Recently I was passed over for promotion at work, the reason my line-manager gave was she didn’t think someone with m.s. could do the job as well as someone who didn’t have m.s.
Question - As I’m challenging this decision what help can I expect from the MSS at local or national level?
My friend who has m.s has recently been assessed as being capable for work and had his DLA stopped.
Question - What help/advice/support should he expect from the MSS if he contacts them (he feels he meets the criterion for DLA and feels the assessment re. work was totally inappropriate for soemone with m.s.)
The short answer is that I don’t know - you’d be best off calling the MS Society, both the head office and your local branch, to find out. Also, speak to Citizen’s Advice Bureau for their advice too. The situation with your job is a clear case of discrimination, and given what your line manager said, I don’t see how a tribunal wouldn’t award in your favour. Do you have a union you could speak to as well?
As for the question about DLA, ability to work has nothing to do with DLA - I get high rate mobility component and middle rate care, but I still work. Again, the Citiizen’s Advivce Bureau would be able to help more.
I hope you don’t mind me putting my twopeneth in while Greg answers; as a matter of interest it probably would have been more etiquette to send him a PM.
This looks totally illegal to me. It is Law (The Equalities Act) that because of your health you must not be passed over for promotion. If you contact The Equalities and Human Rights Commission http://www.equalityhumanrights.com/ the telephone is on the website; they will confirm and take your employers to tribunal at no cost to you.
Sorry for the delay in getting back - it’s taken a wee while for the Helpline to come back to me. (You can always call them for free on topics like this).
We have information in our publication "Work and MS” which advises on how someone with MS is covered by the Equality Act, which makes it unlawful to discriminate in all aspects of employment, whether in recruitment, selection, training, promotion, redundancy and dismissal” (pages 8 – 11)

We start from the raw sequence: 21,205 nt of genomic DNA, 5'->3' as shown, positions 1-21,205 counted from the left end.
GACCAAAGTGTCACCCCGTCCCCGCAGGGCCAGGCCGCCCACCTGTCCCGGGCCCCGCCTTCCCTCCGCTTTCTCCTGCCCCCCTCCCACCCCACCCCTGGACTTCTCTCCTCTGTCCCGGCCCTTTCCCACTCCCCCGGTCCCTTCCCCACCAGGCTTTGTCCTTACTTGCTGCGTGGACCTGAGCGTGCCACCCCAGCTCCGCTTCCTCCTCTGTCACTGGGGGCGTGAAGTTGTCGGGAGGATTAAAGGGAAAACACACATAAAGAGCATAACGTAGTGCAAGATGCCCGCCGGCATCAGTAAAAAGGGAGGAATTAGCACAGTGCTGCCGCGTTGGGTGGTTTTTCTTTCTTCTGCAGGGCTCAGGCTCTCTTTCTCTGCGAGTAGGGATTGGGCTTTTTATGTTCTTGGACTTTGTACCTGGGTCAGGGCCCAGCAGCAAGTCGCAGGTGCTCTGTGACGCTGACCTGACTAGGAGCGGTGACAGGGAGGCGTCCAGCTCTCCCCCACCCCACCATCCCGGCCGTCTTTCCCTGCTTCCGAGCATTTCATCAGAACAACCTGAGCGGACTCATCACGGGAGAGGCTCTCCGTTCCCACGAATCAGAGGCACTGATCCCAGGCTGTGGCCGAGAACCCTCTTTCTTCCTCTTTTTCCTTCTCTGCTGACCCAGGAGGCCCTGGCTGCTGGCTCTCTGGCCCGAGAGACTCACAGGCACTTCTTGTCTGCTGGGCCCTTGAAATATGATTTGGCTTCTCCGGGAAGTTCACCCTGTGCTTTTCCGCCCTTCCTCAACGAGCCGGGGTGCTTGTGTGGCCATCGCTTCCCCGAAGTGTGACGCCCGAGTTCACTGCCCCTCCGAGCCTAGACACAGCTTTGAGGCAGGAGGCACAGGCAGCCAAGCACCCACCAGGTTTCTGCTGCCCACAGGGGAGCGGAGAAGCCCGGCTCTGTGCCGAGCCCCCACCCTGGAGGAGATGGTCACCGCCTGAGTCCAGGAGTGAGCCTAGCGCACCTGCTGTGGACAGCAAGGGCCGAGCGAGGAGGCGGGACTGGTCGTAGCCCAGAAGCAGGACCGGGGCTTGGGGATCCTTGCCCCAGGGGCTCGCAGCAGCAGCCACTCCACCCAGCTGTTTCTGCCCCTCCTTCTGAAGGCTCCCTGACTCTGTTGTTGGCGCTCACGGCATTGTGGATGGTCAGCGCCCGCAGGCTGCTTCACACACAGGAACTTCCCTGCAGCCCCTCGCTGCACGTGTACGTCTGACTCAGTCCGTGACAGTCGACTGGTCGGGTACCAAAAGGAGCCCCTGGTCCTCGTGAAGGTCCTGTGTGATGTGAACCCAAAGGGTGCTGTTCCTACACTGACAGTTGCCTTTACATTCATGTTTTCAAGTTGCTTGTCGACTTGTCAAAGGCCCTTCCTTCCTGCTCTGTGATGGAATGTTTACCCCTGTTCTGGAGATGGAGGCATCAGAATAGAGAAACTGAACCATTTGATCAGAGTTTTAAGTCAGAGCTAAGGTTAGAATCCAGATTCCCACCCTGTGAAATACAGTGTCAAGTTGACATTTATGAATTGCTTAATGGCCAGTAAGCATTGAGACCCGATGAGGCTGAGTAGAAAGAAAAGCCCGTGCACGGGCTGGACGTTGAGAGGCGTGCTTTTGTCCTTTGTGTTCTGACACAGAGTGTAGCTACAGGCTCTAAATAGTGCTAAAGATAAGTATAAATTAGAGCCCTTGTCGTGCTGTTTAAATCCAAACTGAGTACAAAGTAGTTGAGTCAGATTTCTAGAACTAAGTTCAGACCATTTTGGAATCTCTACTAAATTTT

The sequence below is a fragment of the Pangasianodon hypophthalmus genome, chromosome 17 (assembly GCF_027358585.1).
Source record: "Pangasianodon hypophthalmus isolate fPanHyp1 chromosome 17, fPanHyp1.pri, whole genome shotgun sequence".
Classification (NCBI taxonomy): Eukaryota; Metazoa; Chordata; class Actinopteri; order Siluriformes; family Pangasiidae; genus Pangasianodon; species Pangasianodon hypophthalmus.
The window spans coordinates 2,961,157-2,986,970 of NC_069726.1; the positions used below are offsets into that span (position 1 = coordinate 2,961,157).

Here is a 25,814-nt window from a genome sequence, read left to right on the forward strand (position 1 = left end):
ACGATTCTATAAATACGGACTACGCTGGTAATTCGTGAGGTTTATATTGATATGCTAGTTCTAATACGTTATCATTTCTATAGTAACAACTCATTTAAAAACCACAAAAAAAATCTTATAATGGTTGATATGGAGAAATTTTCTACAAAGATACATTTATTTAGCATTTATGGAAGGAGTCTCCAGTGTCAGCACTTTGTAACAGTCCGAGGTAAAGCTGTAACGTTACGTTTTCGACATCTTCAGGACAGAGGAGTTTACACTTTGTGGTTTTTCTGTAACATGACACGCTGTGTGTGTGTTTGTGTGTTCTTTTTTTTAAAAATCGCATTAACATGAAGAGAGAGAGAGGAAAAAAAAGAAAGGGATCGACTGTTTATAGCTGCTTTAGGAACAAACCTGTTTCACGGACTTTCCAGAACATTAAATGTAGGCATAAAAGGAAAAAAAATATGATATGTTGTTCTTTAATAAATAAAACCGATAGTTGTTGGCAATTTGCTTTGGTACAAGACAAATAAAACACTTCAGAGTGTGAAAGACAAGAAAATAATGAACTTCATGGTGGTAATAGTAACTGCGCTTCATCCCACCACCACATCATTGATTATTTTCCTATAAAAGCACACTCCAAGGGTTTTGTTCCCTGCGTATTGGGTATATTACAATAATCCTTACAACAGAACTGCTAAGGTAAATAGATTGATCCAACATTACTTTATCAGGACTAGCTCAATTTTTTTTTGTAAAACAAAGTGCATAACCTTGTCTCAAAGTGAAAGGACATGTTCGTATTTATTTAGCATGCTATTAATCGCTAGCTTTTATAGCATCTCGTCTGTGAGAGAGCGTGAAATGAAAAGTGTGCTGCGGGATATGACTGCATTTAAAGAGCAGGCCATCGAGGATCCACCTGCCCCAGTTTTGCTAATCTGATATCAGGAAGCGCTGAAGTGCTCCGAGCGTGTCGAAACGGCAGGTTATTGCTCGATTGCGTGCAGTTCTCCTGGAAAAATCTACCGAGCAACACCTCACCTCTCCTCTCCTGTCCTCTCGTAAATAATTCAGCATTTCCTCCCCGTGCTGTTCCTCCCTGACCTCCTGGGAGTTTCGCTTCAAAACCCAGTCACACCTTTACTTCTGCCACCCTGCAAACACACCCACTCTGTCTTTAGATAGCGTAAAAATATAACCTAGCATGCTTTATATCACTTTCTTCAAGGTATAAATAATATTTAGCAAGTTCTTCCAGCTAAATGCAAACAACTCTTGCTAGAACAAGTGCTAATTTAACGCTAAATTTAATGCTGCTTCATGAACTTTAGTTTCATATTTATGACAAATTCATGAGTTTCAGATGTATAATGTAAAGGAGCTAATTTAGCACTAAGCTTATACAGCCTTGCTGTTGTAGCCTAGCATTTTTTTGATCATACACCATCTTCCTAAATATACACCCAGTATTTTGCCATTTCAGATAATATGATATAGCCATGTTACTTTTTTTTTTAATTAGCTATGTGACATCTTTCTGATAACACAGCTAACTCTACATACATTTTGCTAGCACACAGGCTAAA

We also fund an MS Legal Advisor with an organisation called the Disability Law Service who can provide free legal advice to people with MS living in England and Wales on both Employment law and Disability Discrimination. You can phone 020 7791 9800 (then press option 1) or email email@example.com to organise an appointment for a telephone advice session. You will receive priority if you say that you have been referred by the MS Helpline.
Locally your MS Society branch may be able to put you in contact with others who have been through a similar experience or any potential local organisations who may be able to support you. Some branches run support groups which can help people to share their experiences of MS in order to support each other through struggles.
Finally the MS Helpline is here to provide understanding and listening support for what we understand could be a potentially very stressful and difficult time. We would encourage you to contact us either on our freephone helpline 0808 800 8000 or by email – firstname.lastname@example.org if you would like to talk through how this process is affecting you.
Similarly to your query above, we have a publication “Claiming DLA" which advises on what people can do to appeal such a decision on pages 28 to 29. You can also call our Information team on their enquiry line: 020 8438 0799 or the MS Helpline on 0808 800 8000 to discuss the information in our publications.
For specialised advice and information on benefits Turn2us are a charitable organisation which has a free confidential helpline 0808 802 2000, open Monday to Friday, 8am to 8pm.
The MS Legal Adviser mentioned above can also provide legal advice on benefits. And we are always here on the Helpline if you would like to talk through how this affects you.